Goffman, Ken 1952–
Goffman, Ken 1952–
(R. U. Sirius)
PERSONAL: Born 1952.
ADDRESSES: Home—Mill Valley, CA. Agent—c/o Author Mail, Villard Books, 1745 Broadway, New York, NY 10019.
CAREER: Writer and lecturer. Musician in band MV. Founder of magazines Mondo 2000 and Thresher. Revolution Party, chairman and candidate for presidential campaign, 2000.
UNDER PSEUDONYM R. U. SIRIUS
(Editor, with Rudy Rucker and Queen Mu) Mondo 2000: A User's Guide to the New Edge, HarperPerennial (New York, NY), 1992.
Cyberpunk Handbook: The Real Cyberpunk Fakebook, Random House (New York, NY), 1995.
How to Mutate and Take over the World, Ballantine Books (New York, NY), 1996.
(With Timothy Leary) Design for Dying, HarperEdge (New York, NY), 1997.
Twenty-first Century Revolutionary: R. U. Sirius 1984–1998, Fringecore, 1999.
The Revolution: Quotations from Revolution Party Chairman R. U. Sirius, Feral House, 2000.
(With Dan Joy) Counterculture through the Ages: From Abraham to Acid House, Villard (New York, NY), 2004.
Contributor to periodicals, including Esquire, LA Weekly, Wired, Disinformation, and Salon. Columnist for Wired News, 21C, and San Francisco Examiner.
SIDELIGHTS: Ken Goffman is better known as R. U. Sirius, a cultural commentator whose magazine Mondo 2000 was on the cutting edge of digital culture in the early 1990s. Goffman's association with countercultural movements goes back to the 1960s and his association with Timothy Leary, the legendary proponent of hallucinogenic drug use. As time passed, Goffman's interests turned to new technology and its implications for the counterculture, as well as alternative politics. In 2000, he ran for president as a candidate of the Revolution Party. His books published under his R. U. Sirius pseudonym include How to Mutate and Take over the World, Cyberpunk Handbook: The Real Cyberpunk Fakebook, and Counterculture through the Ages: From Abraham to Acid House.
In Counterculture through the Ages Goffman and collaborator Dan Joy provide a history of creative rebellion through the centuries. Reaching back to ancient history, the book identifies Abraham and Prometheus as some of the original societal dropouts. Ensuing chapters look at countercultural currents as expressed in jazz, the Beat writers, the punk movement, and cyberculture. Goffman discusses the philosophies of men such as Thomas Jefferson and John Locke, whose ideas were at the foundation of American society. He shows how they "helped create a framework that underwrote an ongoing social and scientific revolution that gives people more freedom to choose how to pursue happiness on something like their own terms," according to Washington Post contributor Nick Gillespie, who identified Counterculture through the Ages as "an unabashed defense of Enlightenment ideas about individualism, science and material progress," as well as "a madcap trip across time and myth, a sort of Ken and Dan's excellent adventure that stresses the Promethean impulse to steal fire and give it to the common man."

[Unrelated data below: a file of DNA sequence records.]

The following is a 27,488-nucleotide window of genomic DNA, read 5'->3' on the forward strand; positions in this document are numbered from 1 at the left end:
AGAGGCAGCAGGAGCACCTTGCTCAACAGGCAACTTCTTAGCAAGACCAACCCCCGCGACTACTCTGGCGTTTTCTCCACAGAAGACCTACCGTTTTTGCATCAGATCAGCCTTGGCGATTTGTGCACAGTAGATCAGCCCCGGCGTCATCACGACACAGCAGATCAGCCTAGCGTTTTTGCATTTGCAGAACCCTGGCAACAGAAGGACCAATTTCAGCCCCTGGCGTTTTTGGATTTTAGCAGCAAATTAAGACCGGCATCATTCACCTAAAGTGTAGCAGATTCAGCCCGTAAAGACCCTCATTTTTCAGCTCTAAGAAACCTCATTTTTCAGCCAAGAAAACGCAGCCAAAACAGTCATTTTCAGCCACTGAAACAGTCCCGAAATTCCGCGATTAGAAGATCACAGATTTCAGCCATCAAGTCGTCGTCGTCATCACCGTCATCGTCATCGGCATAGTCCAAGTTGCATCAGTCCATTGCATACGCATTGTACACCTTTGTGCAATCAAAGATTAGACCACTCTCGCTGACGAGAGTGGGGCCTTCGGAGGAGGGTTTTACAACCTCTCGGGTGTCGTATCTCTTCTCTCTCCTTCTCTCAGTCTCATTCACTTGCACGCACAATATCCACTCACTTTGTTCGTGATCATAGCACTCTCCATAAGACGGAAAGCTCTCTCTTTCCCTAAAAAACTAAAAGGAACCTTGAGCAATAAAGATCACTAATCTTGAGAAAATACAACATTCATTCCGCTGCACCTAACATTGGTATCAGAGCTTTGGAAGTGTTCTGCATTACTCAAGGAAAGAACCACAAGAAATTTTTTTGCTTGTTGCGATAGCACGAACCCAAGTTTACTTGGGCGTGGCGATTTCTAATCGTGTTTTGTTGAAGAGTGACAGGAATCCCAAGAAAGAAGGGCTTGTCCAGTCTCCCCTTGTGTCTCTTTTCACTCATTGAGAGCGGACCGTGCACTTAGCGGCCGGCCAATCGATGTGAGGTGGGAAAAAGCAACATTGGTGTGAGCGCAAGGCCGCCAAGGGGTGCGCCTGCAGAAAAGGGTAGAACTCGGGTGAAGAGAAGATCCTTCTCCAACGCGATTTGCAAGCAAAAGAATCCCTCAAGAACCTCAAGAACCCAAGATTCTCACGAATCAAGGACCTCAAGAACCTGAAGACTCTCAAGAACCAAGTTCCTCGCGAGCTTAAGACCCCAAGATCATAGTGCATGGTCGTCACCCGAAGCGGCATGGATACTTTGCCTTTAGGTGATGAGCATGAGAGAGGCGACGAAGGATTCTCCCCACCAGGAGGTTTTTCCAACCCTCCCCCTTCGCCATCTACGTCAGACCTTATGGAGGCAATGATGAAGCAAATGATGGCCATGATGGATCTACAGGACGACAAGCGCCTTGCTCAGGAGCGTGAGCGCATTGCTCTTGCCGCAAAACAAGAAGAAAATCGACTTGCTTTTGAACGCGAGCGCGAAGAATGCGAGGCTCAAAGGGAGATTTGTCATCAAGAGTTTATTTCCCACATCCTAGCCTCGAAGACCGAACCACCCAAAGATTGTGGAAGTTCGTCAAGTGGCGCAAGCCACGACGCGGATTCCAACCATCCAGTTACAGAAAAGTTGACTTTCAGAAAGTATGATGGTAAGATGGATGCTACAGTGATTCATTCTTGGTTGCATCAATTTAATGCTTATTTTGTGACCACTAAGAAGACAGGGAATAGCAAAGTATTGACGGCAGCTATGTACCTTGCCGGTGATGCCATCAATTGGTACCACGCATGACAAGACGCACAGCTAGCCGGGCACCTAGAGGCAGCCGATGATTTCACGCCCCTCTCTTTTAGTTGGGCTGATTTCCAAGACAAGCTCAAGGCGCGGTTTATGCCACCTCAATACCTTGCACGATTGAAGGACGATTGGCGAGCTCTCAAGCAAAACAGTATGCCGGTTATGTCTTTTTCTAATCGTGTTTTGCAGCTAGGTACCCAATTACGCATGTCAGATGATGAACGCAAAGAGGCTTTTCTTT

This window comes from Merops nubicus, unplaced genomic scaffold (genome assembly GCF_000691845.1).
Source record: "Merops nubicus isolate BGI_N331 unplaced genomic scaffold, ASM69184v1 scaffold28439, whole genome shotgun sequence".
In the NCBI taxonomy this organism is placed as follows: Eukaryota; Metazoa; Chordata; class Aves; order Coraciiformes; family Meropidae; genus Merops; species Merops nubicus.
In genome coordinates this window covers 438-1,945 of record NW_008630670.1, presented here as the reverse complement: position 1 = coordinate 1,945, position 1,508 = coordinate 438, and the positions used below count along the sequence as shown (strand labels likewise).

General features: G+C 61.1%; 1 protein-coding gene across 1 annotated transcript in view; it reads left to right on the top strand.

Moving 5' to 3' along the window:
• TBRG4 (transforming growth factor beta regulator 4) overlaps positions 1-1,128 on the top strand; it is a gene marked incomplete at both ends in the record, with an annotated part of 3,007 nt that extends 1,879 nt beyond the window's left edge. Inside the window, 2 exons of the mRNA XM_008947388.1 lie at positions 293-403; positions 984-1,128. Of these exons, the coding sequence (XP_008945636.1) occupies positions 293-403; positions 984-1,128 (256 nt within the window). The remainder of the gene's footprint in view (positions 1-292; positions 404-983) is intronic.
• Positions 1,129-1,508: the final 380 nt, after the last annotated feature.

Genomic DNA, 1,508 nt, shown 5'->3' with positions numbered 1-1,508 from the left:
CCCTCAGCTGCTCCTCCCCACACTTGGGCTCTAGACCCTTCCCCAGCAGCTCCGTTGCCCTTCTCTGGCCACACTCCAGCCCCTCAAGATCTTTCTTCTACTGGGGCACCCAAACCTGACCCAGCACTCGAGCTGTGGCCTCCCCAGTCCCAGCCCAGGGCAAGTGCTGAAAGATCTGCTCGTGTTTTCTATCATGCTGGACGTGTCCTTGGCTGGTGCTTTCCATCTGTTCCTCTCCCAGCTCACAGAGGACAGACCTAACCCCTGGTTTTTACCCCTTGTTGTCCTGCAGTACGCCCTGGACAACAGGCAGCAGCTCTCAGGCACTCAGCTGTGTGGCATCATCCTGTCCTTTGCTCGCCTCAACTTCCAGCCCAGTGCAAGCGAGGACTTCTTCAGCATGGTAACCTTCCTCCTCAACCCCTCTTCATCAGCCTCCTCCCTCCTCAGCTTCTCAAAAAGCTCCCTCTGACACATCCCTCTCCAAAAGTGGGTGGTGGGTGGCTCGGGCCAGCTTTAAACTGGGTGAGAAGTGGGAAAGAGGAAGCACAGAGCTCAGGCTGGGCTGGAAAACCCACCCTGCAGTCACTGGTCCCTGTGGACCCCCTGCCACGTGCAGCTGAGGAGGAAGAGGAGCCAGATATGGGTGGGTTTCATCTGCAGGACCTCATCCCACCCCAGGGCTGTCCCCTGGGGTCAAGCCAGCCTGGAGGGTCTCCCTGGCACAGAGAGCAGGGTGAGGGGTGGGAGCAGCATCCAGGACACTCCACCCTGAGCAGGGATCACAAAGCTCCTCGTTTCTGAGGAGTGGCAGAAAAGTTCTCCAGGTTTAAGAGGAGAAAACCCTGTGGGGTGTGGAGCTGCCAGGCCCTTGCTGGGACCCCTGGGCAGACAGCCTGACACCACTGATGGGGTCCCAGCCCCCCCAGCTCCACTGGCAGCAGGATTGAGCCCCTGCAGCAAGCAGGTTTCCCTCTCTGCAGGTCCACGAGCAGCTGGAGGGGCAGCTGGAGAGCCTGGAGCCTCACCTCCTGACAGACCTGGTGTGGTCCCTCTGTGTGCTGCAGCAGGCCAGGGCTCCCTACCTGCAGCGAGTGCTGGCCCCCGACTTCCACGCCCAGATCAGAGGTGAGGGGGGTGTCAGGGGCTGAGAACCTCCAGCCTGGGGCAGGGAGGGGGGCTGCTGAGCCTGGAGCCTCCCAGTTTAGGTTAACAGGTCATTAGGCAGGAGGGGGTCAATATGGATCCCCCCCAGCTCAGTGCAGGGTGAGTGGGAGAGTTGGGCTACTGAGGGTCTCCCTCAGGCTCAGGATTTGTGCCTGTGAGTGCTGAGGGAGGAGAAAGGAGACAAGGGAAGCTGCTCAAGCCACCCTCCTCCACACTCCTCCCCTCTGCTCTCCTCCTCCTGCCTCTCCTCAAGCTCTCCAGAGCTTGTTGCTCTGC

Reviewing Counterculture through the Ages for Booklist, Brendan Driscoll noted approvingly that Goffman "steers clear of overtheorizing" in a book that is "always engaging, often inspiring." Janet Ingraham, a contributor to Library Journal, also pointed out that Goffman achieves "scholarly focus" without losing his "enthusiasm and arch wit."
Asked how he felt about being considered a spokesperson for the countercultural world, Goffman told an interviewer for La Spirale: "I mostly try to speak for myself, and not worry too much about that. If invited to punditize from an anti-authoritarian or counterculture perspective, most hip people will know that I really only represent myself, and maybe I'm able to get a few worthy ideas into the discourse." He added that when writing Counterculture through the Ages he felt he was "corresponding with an intelligent, open-minded, mainstream American person."
BIOGRAPHICAL AND CRITICAL SOURCES:
Booklist, October 1, 2004, Brendan Driscoll, review of Counterculture through the Ages: From Abraham to Acid House, p. 286.
Kirkus Reviews, August 15, 2004, review of Counterculture through the Ages, p. 786.
Library Journal, September 15, 2004, Janet Ingraham, review of Counterculture through the Ages, p. 71.
Washington Post, December 9, 2004, Nick Gillespie, review of Counterculture through the Ages, p. C10.
Fringecore.comhttp://www.fringecore.com/ (February 8, 2005), Dee, interview with Goffman.
La Spirale Online, http://laspirale.org/ (February 8, 2005), interview with Goffman.
Metroactive.com, http://www.metroactive.com/ (February 8, 2005), Gary Singh, review of Counterculture through the Ages.
Mindjack.com, http://www.mindjack.com/ (February 20, 2005), Donald Melanson, interview with Goffman.
New World Disorder Web site, http:/www.newworlddisorder.ca/ (June, 2002), interview with Goffman
Orlando Weekly Online, http://www.orlandoweekly.com/ (January 6, 2005), Ian Monroe, interview with Goffman.
Shift.com, http://www.shift.com/ (February 8, 2005), interview with Goffman.